The Ashburton Guardian. Magna est Veritas et Prævalebit. WEDNESDAY, JANUARY 23, 1889. PROTECTION IN VICTORIA.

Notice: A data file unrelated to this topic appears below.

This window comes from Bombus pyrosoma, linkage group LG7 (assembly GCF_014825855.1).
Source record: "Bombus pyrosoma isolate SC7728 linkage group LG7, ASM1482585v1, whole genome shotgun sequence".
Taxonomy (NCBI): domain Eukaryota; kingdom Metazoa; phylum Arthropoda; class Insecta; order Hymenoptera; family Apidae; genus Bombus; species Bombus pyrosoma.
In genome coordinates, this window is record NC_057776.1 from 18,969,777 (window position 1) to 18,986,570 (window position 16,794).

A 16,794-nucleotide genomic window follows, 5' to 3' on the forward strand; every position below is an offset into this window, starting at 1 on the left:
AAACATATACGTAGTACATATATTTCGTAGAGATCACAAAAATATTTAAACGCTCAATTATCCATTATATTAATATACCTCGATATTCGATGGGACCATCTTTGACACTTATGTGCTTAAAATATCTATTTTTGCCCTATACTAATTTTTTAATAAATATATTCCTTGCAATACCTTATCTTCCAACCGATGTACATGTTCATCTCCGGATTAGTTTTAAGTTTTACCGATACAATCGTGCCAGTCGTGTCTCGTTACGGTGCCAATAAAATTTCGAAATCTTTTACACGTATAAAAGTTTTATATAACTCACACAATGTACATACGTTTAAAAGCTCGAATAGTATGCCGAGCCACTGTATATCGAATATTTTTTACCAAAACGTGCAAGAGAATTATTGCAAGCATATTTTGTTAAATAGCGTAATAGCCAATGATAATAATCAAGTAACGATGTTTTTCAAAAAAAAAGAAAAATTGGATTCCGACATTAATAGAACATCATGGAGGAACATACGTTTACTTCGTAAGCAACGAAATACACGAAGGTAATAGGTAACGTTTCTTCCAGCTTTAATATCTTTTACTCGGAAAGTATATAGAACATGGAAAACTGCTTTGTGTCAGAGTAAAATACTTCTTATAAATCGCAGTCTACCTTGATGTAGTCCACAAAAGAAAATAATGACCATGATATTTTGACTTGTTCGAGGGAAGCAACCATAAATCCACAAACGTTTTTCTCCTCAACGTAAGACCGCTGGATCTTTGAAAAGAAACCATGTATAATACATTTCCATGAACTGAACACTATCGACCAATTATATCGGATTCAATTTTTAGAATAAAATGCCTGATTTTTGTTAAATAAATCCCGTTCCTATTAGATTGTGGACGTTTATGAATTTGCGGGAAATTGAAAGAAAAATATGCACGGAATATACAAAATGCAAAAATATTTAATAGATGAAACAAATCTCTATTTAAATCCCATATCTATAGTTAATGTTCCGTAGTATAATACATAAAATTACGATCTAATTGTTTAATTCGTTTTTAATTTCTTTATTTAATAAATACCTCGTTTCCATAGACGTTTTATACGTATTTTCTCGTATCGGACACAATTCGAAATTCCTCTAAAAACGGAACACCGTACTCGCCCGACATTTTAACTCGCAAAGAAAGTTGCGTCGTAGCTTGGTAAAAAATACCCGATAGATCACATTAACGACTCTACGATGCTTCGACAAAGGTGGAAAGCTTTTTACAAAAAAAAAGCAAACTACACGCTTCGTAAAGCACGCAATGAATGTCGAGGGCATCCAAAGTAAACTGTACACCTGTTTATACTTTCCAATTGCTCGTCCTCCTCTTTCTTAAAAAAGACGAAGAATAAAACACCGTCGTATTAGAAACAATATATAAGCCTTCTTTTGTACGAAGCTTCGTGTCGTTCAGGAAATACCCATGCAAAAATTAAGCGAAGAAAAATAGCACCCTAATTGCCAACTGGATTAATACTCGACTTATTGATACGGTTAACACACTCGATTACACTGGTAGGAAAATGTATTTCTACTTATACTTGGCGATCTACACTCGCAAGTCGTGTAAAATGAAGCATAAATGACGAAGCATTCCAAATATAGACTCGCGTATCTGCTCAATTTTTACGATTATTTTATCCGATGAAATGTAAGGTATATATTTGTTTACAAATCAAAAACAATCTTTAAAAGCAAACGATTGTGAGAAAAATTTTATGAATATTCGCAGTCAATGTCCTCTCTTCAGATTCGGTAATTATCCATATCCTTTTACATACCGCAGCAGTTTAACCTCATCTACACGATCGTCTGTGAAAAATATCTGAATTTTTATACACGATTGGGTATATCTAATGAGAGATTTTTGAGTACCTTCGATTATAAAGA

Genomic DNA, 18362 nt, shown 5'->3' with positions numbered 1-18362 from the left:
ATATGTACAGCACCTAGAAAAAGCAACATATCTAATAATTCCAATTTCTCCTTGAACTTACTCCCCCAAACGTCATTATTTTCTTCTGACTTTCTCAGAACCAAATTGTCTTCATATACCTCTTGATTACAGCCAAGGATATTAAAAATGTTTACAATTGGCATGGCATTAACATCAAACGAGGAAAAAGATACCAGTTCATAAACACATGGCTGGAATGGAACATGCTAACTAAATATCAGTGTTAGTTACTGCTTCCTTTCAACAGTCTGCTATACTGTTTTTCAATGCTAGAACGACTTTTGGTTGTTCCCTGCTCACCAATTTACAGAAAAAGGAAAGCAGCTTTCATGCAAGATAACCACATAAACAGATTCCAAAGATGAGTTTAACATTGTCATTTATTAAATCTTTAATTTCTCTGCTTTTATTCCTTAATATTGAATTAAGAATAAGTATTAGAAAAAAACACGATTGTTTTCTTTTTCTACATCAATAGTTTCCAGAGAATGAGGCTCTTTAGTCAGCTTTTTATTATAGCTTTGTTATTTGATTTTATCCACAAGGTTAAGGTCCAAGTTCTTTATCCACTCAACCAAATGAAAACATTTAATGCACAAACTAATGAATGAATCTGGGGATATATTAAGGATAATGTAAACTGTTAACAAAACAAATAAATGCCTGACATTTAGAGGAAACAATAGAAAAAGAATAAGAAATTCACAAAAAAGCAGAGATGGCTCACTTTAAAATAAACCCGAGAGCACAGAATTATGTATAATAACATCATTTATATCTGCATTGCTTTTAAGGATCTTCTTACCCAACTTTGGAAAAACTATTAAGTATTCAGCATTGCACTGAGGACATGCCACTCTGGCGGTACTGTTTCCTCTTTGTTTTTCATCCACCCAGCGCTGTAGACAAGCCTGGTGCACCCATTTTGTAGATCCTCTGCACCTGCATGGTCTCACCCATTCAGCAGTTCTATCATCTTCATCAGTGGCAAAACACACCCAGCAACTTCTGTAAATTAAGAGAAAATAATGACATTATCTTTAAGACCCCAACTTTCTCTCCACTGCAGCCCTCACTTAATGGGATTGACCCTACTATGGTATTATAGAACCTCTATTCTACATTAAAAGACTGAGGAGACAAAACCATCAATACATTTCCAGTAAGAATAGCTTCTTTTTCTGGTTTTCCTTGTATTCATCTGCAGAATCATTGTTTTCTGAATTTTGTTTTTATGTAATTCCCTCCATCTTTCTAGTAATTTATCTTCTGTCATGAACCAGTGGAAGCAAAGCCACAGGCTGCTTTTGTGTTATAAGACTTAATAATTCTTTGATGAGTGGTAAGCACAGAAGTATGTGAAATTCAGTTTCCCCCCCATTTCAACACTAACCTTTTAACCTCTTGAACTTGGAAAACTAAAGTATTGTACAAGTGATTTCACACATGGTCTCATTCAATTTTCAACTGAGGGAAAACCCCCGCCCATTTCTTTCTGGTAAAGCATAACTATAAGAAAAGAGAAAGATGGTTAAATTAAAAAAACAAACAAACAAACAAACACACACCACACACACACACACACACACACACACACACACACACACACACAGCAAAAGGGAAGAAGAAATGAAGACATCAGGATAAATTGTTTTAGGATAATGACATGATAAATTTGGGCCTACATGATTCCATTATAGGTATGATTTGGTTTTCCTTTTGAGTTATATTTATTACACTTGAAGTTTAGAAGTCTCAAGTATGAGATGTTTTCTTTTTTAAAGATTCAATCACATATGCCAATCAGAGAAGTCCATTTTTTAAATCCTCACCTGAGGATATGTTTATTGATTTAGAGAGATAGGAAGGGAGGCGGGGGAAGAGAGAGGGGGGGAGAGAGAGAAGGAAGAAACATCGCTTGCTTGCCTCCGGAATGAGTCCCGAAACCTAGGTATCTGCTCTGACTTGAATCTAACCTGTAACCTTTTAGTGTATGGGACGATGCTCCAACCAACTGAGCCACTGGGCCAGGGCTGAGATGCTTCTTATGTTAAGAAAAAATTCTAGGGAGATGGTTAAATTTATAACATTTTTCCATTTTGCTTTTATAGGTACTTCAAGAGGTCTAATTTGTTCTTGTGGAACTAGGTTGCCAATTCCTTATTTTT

In the midst of the conflict of opinion as to the relative merits of a Freetrade or a Protectionist policy it is well to turn from theory to fact occasionally and to read what the "cbiels that winna : ding " have to say about the matter. 1 Judging from the following extract from • the letter of a Wellington gentleman, now m Victoria, pur friends across tbe [ water have much reason to congratulate , themselves upon the fiscal policy they have adopted. Writing of Ballarat, he says : — " Trade is brisk, competition is 1 keen, and profits are small, but business j; is sound. Two kinds of local indastrieß are of special interest — the iron foundries ' and woollen mills. At the Vulcan I foundry the most elaborate machinery ia T turned out Ten years ago most of tlje J local mining maohinery was imported, 8 now the great bulk of it is made at ' Ballarat. The local article is cheaper a to the buyers, because it can be • repaired on the spot. With the imported article it is necessary to purchase duplicates and at times much inconvenienpe was experienced by the delay j caused m replacing nuts, bolts, anjj other intricate parts of a machine. Ihe Phoanix Foundry at Ballarat turns out the Victorian railway locomotives ; while tbe Government, for tbe last, ten years, imported 30, the local firms have I supplied £30, A(; the present time their output will average pne g week. > Tbe local engines do their work cheaper and better than the imported ones. The Phoenix Foundry employs 950 1 bands. Tbe minimum rate of wages , is 10s a day. With the exception , of pig iron, frame and boiler plates, ) and steel axles, costing to import , altogether about £20, the locomotive is • made from start to finjsU m Victoria. 1 The local woollen m\\s employ 2^o ' hands, and one of the factories is preparing superior worsted goods. This branch of tbe industry necesQit»te4 them ' bringing out skilled labor from England. An impetus has recently been given to the worsted manufacture by the £5000 premium. offered by Government for tbe first 10,000 yards of cloth, This new feature of production may now be considered fairly started, and is gaining every day m popularity. Agriculture surrounding Ballarat is m a very flourishing state. Hundreds of farmers are settled m the immediate vicinity. 'Ihe value of their estates is oonptanj-ly on the increase. At the present time, within a fevr miles of the city, wheat and potato land is worth from £30 to £60 an acre. ; Back ten or fifteen mile?, land is valued at from £15 to £25 an acre. The position held by Ballarat to-day is convincing proof of the benefits of protactioD, Originally a city of gold mines, it is now the centre of manufactures and agriculture. To every one miner employed there are at least tbpee persons employed m manufactures, Wbpn mining comparatively failed, proteption held tbe population by supplying fresh avenues of industry." Facts such as these, will we know, be unpalatable to those politico-economistß who make a fetish of Freetrade, and who swear by Gobden as an infallible teacher, but they are especially valuable as proving that tbe oft-repeated croak of freetraders that a protective policy is inimical to the interests of farmers is t[ie reverse of the fact, the truth being — as shown* by the letter under notice — that . tbe farmere benefit by the impetus given to lecal manufacturing industries by a protective policy and by the large consuming population which those industries bring together.